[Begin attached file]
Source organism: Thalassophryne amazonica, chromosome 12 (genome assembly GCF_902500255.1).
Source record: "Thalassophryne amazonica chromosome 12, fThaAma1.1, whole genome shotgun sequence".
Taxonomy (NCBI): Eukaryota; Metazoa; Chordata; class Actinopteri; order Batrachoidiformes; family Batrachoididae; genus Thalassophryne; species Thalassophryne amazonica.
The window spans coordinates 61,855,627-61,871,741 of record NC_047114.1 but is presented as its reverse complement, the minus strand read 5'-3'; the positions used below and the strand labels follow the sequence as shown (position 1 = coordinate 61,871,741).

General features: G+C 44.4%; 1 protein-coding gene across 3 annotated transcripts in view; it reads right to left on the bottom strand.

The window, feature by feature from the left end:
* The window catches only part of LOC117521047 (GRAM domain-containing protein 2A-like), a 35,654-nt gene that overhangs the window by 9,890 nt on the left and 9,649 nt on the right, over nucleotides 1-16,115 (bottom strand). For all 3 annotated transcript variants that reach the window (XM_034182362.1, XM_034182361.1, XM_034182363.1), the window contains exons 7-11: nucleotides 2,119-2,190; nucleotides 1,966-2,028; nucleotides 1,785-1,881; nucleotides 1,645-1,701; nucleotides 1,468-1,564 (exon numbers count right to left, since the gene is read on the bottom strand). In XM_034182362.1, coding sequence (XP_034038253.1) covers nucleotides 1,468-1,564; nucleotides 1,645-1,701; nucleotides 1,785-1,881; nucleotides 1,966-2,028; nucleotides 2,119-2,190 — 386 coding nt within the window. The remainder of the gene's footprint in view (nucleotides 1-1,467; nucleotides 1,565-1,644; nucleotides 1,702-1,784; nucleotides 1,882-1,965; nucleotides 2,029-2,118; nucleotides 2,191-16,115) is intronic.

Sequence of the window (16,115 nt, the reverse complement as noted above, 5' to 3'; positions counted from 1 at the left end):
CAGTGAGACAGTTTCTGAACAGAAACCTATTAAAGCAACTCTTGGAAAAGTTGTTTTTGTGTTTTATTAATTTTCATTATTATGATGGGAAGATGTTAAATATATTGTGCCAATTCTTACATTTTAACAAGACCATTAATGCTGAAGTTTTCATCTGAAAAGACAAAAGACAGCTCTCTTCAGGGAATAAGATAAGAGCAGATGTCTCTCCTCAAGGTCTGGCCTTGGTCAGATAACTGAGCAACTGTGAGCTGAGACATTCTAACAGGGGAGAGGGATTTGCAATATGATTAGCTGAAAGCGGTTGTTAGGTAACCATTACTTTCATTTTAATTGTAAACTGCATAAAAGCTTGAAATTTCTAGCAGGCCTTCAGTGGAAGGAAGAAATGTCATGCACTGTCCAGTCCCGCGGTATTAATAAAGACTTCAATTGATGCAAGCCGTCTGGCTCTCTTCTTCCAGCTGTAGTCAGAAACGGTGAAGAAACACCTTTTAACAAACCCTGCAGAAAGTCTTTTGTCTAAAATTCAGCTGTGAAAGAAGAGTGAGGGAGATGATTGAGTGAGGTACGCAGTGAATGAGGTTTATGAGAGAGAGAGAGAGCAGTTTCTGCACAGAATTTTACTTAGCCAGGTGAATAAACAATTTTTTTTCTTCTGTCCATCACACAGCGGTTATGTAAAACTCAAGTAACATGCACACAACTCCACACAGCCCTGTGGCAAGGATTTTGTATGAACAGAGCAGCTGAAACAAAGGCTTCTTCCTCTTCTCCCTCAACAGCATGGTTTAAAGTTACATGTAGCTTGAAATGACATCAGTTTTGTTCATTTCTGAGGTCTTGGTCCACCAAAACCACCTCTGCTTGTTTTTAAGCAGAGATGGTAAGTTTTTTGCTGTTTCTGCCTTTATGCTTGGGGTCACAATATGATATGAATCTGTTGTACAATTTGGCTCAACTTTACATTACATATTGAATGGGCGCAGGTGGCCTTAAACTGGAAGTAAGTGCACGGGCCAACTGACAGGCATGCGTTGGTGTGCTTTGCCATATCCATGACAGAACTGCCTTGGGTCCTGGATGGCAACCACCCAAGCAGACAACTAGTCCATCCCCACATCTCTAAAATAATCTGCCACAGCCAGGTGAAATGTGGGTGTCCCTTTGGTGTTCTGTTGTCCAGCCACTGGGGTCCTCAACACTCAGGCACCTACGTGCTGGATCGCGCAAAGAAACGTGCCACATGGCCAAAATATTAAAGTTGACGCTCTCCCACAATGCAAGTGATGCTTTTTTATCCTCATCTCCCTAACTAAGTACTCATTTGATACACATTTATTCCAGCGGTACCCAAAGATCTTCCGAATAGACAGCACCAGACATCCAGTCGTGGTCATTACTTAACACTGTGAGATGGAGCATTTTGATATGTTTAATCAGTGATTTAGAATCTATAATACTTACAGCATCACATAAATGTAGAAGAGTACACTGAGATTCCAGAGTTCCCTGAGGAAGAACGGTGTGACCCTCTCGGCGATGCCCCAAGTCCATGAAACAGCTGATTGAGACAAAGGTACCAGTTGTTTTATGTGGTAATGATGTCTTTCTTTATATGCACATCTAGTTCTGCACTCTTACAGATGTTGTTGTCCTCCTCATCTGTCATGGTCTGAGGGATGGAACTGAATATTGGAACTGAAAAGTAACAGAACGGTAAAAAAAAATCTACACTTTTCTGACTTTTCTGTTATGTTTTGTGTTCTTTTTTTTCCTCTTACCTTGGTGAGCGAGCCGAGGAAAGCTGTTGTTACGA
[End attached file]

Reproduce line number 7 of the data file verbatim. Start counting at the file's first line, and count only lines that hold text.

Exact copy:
* The window catches only part of LOC117521047 (GRAM domain-containing protein 2A-like), a 35,654-nt gene that overhangs the window by 9,890 nt on the left and 9,649 nt on the right, over nucleotides 1-16,115 (bottom strand). For all 3 annotated transcript variants that reach the window (XM_034182362.1, XM_034182361.1, XM_034182363.1), the window contains exons 7-11: nucleotides 2,119-2,190; nucleotides 1,966-2,028; nucleotides 1,785-1,881; nucleotides 1,645-1,701; nucleotides 1,468-1,564 (exon numbers count right to left, since the gene is read on the bottom strand). In XM_034182362.1, coding sequence (XP_034038253.1) covers nucleotides 1,468-1,564; nucleotides 1,645-1,701; nucleotides 1,785-1,881; nucleotides 1,966-2,028; nucleotides 2,119-2,190 — 386 coding nt within the window. The remainder of the gene's footprint in view (nucleotides 1-1,467; nucleotides 1,565-1,644; nucleotides 1,702-1,784; nucleotides 1,882-1,965; nucleotides 2,029-2,118; nucleotides 2,191-16,115) is intronic.